The Summer Seekers - Sarah Morgan Page 0,1
tempted to invite herself over. Rather that than a dull women’s group, where you were expected to bake and knit and swap recipes for banana bread.
Finn would be of no use to her in this moment of crisis. In all probability he’d either be in his studio, wearing headphones, or he’d be drunk. Either way, he wasn’t going to hear a cry for help.
Calling the police would mean walking through the kitchen and across the hall to the living room, where the phone was kept and she didn’t want to reveal her presence. Her family had bought her a mobile phone, but it was still in its box, unused. Her adventurous spirit didn’t extend to technology. She didn’t like the idea of a nameless faceless person tracking her every move.
There was another thump, louder this time, and Kathleen pressed her hand to her chest. She could feel the rapid pounding of her heart. At least it was still working. She should probably be grateful for that.
When she’d complained about wanting a little more adventure, this wasn’t what she’d had in mind. What could she do? She had no button to press, no phone with which to call for help, so she was going to have to handle this herself.
She could already hear Liza’s voice in her head: Mum, I warned you!
If she survived, she’d never hear the last of it.
Fear was replaced by anger. Because of this intruder she’d be branded Old and Vulnerable and forced to spend the rest of her days in a single room with minders who would cut up her food, speak in overly loud voices and help her to the bathroom. Life as she knew it would be over.
That was not going to happen.
She’d rather die at the hands of an intruder. At least her obituary would be interesting.
Better still, she would stay alive and prove herself capable of independent living.
She glanced quickly around the kitchen for a suitable weapon and spied the heavy black skillet she’d used to fry the bacon earlier.
She lifted it silently, gripping the handle tightly as she walked to the door that led from the kitchen to the hall. The tiles were cool under her feet—which, fortunately, were bare. No sound. Nothing to give her away. She had the advantage.
She could do this. Hadn’t she once fought off a mugger in the backstreets of Paris? True, she’d been a great deal younger then, but this time she had the advantage of surprise.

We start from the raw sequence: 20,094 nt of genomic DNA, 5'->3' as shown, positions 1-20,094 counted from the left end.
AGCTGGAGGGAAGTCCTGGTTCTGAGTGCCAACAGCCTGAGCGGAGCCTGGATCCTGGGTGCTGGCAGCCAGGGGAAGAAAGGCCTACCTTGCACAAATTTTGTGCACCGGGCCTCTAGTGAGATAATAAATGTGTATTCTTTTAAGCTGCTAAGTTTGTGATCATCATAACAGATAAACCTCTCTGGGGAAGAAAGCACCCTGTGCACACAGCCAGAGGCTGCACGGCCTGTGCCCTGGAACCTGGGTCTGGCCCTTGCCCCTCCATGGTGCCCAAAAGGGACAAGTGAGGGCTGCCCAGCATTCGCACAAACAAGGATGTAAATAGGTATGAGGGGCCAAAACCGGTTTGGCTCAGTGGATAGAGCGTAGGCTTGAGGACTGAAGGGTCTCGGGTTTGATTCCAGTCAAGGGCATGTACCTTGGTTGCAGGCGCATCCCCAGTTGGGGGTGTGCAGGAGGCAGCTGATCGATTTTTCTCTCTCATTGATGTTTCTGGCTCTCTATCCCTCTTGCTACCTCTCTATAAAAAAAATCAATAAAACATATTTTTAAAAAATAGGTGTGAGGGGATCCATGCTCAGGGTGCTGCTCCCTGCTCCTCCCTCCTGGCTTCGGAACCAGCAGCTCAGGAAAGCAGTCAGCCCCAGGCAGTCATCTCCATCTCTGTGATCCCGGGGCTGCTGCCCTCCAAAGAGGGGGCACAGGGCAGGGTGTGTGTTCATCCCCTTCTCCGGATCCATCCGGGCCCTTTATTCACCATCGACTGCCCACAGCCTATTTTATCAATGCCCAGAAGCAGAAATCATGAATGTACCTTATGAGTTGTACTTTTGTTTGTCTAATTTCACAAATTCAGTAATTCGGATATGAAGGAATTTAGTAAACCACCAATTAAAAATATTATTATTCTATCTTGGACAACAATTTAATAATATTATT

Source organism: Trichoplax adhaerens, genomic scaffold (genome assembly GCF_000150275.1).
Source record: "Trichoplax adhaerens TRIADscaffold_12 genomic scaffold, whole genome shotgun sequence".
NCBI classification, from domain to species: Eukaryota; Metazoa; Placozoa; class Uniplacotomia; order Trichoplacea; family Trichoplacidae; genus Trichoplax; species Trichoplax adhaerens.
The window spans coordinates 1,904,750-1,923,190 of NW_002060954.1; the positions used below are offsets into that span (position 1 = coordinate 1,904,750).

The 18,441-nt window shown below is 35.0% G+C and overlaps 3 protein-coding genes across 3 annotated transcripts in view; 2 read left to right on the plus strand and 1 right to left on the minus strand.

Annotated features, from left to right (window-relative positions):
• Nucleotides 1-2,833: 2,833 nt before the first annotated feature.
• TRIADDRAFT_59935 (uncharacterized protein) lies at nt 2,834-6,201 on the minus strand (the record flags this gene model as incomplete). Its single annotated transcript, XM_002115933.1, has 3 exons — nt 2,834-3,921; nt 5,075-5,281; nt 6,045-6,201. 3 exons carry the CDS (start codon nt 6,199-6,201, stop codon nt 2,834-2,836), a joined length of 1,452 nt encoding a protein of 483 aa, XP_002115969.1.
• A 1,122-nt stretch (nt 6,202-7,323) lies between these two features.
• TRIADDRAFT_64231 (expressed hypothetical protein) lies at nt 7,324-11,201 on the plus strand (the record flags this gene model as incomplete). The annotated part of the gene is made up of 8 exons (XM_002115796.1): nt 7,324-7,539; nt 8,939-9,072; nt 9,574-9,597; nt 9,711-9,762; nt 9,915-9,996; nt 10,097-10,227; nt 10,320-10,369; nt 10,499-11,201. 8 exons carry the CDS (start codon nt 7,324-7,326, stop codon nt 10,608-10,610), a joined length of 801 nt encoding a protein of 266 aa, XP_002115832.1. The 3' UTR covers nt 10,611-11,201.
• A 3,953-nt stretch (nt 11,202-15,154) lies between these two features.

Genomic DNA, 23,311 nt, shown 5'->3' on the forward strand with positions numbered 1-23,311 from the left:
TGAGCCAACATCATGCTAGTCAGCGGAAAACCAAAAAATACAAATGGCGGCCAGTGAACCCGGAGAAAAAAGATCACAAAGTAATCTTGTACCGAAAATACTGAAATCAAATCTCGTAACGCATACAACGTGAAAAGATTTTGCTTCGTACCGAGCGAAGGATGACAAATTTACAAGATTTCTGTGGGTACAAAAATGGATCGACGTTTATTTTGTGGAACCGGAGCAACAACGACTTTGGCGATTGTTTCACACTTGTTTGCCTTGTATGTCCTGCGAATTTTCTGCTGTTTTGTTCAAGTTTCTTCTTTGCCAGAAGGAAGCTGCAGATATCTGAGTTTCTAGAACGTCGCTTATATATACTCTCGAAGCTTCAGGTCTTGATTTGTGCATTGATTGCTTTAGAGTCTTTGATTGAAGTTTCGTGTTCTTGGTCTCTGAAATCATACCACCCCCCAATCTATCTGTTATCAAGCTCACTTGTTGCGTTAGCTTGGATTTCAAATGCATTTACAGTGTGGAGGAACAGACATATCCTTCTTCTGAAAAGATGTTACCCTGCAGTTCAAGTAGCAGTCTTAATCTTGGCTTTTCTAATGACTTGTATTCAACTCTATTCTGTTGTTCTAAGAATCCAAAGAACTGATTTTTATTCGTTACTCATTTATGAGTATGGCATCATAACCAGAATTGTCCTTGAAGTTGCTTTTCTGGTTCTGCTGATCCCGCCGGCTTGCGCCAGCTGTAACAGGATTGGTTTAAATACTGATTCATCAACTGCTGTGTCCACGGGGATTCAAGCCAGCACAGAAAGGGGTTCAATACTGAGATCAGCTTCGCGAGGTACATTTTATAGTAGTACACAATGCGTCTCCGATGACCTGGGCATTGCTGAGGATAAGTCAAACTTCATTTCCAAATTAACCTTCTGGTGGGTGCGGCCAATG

How many of them were there?
More than one would give her trouble.
Was it a professional job? Surely no professional would be this loud and clumsy. If it was kids hoping to steal her TV, they were in for a disappointment. Her grandchildren had been trying to persuade her to buy a “smart” TV, but why would she need such a thing? She was perfectly happy with the IQ of her current machine, thank you very much. Technology already made her feel foolish most of the time. She didn’t need it to be any smarter than it already was.
Perhaps they wouldn’t come into the kitchen. She could stay hidden away until they’d taken what they wanted and left.
They’d never know she was here.
A floorboard squeaked close by. There wasn’t a crack or a creak in this house that she didn’t know. Someone was right outside the door.
Her knees turned liquid.
Oh Kathleen, Kathleen.
She closed both hands tightly round the handle of the skillet.
Why hadn’t she gone to self-defense classes instead of senior yoga? What use was the downward dog when what you needed was a guard dog?
A shadow moved into the room, and without allowing herself to think about what she was about to do she lifted the skillet and brought it down hard, the force of the blow driven by the weight of the object as much as her own strength. There was a thud and a vibration as it connected with his head.
“I’m so sorry—I mean—” Why was she apologizing? Ridiculous!
The man threw up an arm as he fell, a reflex action, and the movement sent the skillet back into Kathleen’s own head. Pain almost blinded her and she prepared herself to end her days right here, thus giving her daughter the opportunity to be right, when there was a loud thump and the man crumpled to the floor. There was a crack as his head hit the tiles.
Kathleen froze. Was that it, or was he suddenly going to spring to his feet and murder her?
No. Against all odds,